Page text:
This post may seem like a partial digression, and certainly less relevant to current controversies in the Anglican Church of Canada, but I think it is part of building up a structure of ideas – and it is also perhaps just as well to wander off the immediate topic on a week when everyone is focussed on General Synod. (I will also leave some other speculative threads lying where I dropped them, and hope to return to them later).
One of the unmistakeable features of the story of what Christians have come to call “the fall” is that the woman, the still-unnamed ishshah, is clearly the more active human character. While this is not unusual in later myth and folktale, there is no direct parallel to this story anywhere else in ancient Near Eastern literature, and those faint parallels which might be adduced use gendered characters very differently. The closest comparison is a Sumerian text in which the male ruler of an Eden-like land cuts down and eats plants belonging to a goddess, who curses him. There may also be a very slight echo in the story of the humanizing of Enkidu by the sacred prostitute Shamhat in the Epic of Gilgamesh, at least insofar as Enkidu’s harmony with the natural world is broken. But, although female figures are involved in both of these stories (and the Gilgamesh parallel has been used by later readers to try to sexualize Genesis 3 more than the text will really bear), it is only in the Genesis narrative that the female creature is positioned as the primary representative of humankind. She holds the dialogue with the serpent. She takes the crucial actions, makes the crucial choice, and she bears what are arguably the heaviest consequences. It is, really, the ishshah‘s story. It is ours because it is hers, and she is us.
There is actually something quite radical in this literary move. It has been obscured by some centuries of reading the story as meaning simply that if you let women make decisions, you’ll have nothing but trouble. We have forgotten – or perhaps, male readers have never wanted to acknowledge – that, in this story, all of humankind,with its complex motives and flawed intentionality, is first and foremost, for good or ill, figured in a female body. We do not have to applaud Eve’s decision (whatever we understand it to mean) in order to admit that she is portrayed as the active ethical agent in the narrative – the central and viewpoint character in the tragedy of humankind — and that this is significantly unusual in the cultural context; so much so, that we’ve had difficulty perceiving it ever since.
It is even more striking because the story can be understood as a story precisely about being an ethical actor – about having the knowledge of good and evil, which is both humanity’s blessing and our curse. We may call it original sin, or the error bred in the bone, we may call it the consequence of our birth into a context of social evil beyond our control, or the consequence of a uniquely self-reflective consciousness, or simply an inherent tendency to choose wrongly. However exactly we think about it, we know that we are alienated from ourselves, from creation, from God, in a way that seems to be uniquely our human problem.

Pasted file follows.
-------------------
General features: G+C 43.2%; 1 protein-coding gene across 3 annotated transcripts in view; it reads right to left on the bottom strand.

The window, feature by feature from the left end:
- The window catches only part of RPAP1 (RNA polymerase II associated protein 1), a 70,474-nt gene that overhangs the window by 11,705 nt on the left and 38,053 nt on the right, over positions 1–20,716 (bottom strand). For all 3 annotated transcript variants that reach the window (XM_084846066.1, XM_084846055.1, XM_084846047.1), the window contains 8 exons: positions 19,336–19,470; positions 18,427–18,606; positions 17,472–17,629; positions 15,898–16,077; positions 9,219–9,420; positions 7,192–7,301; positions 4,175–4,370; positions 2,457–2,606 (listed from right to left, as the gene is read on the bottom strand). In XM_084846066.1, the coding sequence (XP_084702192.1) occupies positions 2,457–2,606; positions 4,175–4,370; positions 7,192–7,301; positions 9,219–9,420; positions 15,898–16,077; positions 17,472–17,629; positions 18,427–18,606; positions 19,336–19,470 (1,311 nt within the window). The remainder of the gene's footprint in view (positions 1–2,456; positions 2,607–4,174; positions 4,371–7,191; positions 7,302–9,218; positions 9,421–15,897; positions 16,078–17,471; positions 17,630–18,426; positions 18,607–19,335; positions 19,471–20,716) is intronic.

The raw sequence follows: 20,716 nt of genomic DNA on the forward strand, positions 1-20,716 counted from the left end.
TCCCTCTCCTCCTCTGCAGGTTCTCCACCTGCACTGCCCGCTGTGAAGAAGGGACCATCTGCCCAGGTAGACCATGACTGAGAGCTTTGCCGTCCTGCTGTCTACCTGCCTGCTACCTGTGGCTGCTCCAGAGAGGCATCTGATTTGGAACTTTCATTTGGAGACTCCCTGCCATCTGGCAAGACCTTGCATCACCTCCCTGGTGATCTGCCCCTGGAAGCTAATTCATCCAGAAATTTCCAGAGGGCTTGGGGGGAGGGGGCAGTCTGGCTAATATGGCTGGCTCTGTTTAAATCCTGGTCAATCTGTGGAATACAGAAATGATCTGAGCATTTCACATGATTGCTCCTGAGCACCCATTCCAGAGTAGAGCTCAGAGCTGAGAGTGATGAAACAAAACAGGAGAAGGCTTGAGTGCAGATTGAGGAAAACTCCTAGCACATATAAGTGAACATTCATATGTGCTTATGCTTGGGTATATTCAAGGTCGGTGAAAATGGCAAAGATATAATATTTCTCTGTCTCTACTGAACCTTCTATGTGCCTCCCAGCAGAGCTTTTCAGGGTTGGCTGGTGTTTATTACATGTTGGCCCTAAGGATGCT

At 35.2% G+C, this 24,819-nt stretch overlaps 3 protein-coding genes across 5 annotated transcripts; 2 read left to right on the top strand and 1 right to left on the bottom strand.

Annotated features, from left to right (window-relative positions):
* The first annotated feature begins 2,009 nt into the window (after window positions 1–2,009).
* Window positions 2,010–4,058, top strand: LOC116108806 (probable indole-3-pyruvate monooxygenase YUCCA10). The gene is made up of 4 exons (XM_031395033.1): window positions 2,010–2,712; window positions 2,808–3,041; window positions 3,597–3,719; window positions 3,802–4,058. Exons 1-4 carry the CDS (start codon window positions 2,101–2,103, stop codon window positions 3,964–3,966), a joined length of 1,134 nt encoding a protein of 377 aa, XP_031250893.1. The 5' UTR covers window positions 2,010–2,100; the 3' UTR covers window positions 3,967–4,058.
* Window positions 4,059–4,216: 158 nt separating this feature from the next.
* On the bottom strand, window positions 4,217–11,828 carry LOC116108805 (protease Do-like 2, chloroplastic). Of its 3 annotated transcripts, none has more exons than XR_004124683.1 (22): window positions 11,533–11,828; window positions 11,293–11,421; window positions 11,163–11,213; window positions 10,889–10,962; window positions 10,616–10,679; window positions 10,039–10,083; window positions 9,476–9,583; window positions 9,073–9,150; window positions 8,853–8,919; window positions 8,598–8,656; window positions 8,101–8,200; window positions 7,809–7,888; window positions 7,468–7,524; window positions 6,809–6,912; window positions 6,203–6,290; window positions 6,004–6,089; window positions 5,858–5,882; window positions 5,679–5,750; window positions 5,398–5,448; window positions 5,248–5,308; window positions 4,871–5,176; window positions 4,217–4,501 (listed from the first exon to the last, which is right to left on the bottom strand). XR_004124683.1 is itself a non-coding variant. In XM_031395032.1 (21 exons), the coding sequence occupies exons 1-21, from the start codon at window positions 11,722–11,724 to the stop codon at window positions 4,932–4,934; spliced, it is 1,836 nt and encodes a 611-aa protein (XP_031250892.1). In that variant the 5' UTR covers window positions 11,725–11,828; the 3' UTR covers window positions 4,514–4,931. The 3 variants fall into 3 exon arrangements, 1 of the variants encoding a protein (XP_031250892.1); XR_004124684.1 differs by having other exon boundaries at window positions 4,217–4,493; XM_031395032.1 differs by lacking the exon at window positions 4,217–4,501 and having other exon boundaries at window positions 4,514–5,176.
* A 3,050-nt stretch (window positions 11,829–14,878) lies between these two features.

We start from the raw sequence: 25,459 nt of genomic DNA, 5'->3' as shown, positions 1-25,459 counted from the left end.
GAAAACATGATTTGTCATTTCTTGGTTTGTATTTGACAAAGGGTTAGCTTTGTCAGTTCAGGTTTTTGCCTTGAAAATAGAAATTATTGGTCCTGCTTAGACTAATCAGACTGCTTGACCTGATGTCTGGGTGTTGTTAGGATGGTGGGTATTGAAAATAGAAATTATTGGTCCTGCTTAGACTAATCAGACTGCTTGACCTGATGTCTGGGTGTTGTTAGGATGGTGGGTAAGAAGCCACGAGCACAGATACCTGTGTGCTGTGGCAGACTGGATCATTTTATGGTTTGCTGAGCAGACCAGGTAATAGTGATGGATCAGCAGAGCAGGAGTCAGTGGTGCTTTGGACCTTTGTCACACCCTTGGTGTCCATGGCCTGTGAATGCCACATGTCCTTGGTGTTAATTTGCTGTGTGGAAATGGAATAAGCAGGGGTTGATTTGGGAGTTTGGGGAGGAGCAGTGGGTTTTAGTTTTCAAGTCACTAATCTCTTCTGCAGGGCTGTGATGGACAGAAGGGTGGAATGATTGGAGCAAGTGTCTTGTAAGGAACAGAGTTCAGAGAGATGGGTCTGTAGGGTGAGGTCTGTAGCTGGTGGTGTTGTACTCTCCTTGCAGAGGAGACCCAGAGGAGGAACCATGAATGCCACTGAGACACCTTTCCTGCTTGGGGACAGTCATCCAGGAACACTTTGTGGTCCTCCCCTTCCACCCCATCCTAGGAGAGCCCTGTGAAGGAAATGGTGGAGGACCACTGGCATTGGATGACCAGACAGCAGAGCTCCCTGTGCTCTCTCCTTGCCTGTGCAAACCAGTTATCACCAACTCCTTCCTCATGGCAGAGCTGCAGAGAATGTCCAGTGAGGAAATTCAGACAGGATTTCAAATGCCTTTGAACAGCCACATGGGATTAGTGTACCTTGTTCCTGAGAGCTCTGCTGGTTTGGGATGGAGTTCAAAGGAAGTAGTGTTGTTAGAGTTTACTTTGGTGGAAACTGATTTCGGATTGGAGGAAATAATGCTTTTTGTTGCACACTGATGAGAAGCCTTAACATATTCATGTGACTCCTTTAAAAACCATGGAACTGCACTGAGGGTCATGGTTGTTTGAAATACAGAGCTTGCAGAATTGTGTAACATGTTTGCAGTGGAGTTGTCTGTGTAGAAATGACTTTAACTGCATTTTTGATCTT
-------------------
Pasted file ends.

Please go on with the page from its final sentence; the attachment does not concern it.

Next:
Not only are we, like other creatures, mortal; we know that we are mortal, and we tie ourselves into terrible knots trying to evade or cover up this knowledge. Our awareness of the limit and imperfection of the world is unusually constant and intense; we are a type of being doomed to experience more and different pains than most or all other sentient beings. And, most importantly, we are very nearly the exclusive possessors of the capacity for moral evil, for deliberate and conscious harm. We have free will, and a highly-developed ability to make complex choices, and more often than not we use this ability to damage ourselves and others, knowing all the time that we are doing so. The serpent does not lie. We do have the knowledge of good and evil, and it does make us more like God than other created beings are. It is, in many ways, a terrible knowledge to have. And yet, it is hard to think that it is wholly wrong for us to have it.
In an attempt to think through this paradox, a number of recent writers have turned back to the second century theologian Irenaeus of Lyons, who was the first known Christian thinker to sketch out, if briefly and incompletely, a sort of “fortunate fall” theology. In his Adversus Haereses (Book IV, chapters 37-39), he suggests that it was necessary for humanity to acquire free will and the knowledge of good and evil, so that we might consciously choose God and goodness. Because God does not coerce, but wishes humanity to come to God voluntarily, this creature must also have the ability to reject God; but human nature, he seems to imagine, may be gradually and generally, with the help of God in Christ, moving towards maturity and goodness.
It’s important to note that Irenaeus himself (who is writing polemic, not systematic theology, and often does not follow his ideas through in detail) does not believe that the fall, as he understands it, was a good thing, or that it was actually necessary – he is fully aware of Gnostic teachings which proposed that it was all a clever trick by Sophia to outwit the evil demiurge who created the material world by giving the humans spiritual knowledge, and he is entirely opposed to this reading. He hints, though he never clearly states, that he thinks that the main problem was that humankind came to knowledge too early, before they were ready to use it wisely, and that with more patience, we might have had the knowledge of good and evil without its current tragic consequences.